Relational Database


This is the second of a two-part series discussing how Semantic Web Technology can enable Dynamic Business Applications in the enterprise. Read Part 1 of the article here.

Empowering New Roles and the Future Role of IT


W3C announces the new RDB2RDF Working Group, whose mission is to standardize a language for mapping relational data and relational database schemas into RDF and OWL, tentatively called the RDB2RDF Mapping Language, R2RML. From the beginning of the deployment of the Semantic Web there has been increasing interest in mapping relational data to the Semantic Web.


There comes a point in most programmers careers where they make a startling realization. Computer programming has nothing to do with mathematics, and everything to do, ultimately, with language. It’s a sobering thought. The art of computer programming largely involves the creation of and manipulation of text at the level of the individual character, at the level of the word, the line, the paragraph – and from there to the next level of abstraction:



CORALVILLE, IA, June 16, 2009 — As part of a broader set of product announcements, Structured Dynamics today unveiled, an education and distribution site dedicated to open source software for converting, managing, viewing and manipulating structured data. Structured data can represent any existing data struct from the simplest attribute-value pair formats to fully specified relational database schema. 


Cambridge, MA, June 9, 2009 (Booth #114) – Cambridge Semantics, the leading provider of practical semantic solutions, announced today that its products and company leaders will be featured extensively at the 2009 Semantic Technology Conference (SemTech). With a focus on bringing scalable semantic technology solutions to the mainstream market, Cambridge Semantics will announce at the show the availability of its Anzo(TM) suite of fully packaged semantic applications designed to support practical, enterprise-wide solutions for a wide range of industries.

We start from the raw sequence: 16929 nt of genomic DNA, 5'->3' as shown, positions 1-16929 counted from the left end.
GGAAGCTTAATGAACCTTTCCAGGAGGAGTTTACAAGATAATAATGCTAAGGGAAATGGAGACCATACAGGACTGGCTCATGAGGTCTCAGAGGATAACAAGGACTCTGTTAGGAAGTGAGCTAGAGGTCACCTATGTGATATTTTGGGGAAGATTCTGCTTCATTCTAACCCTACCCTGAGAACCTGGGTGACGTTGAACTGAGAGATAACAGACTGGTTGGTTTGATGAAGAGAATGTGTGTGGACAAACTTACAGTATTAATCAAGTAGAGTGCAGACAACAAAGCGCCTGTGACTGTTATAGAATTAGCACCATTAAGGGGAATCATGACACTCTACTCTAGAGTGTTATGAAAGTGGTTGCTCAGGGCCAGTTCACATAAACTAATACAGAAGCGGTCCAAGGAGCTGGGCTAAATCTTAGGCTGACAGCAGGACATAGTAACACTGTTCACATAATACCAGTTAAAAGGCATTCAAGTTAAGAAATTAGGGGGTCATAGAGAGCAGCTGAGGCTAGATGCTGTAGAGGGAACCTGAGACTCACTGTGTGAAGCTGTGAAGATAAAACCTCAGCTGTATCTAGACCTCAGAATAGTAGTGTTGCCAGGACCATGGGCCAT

We have witnessed over the years the progression from basic machine languages, to higher-level procedural languages, and then to object-oriented languages. Each advance introduced dramatic improvements in software capabilities that resulted in major leaps forward in fulfilling information technology requirements. We are again on the verge of another major advance in the evolution of software technology that may bring great value to organizations and other information technology beneficiaries.


The next big thing for the data management community is to give up central control and planning in order to gain scalability and robustness.


Master Data Management is now mainstream and those of us who have practiced it for a few years are battered, bruised and wearily displaying our scars. Typically defined as the people, processes and systems that govern the core data (e.g. products, customers, suppliers) needed to run a business, Master Data Management (or MDM) requires painstaking work in three broad areas: data standardization, architecture, and governance: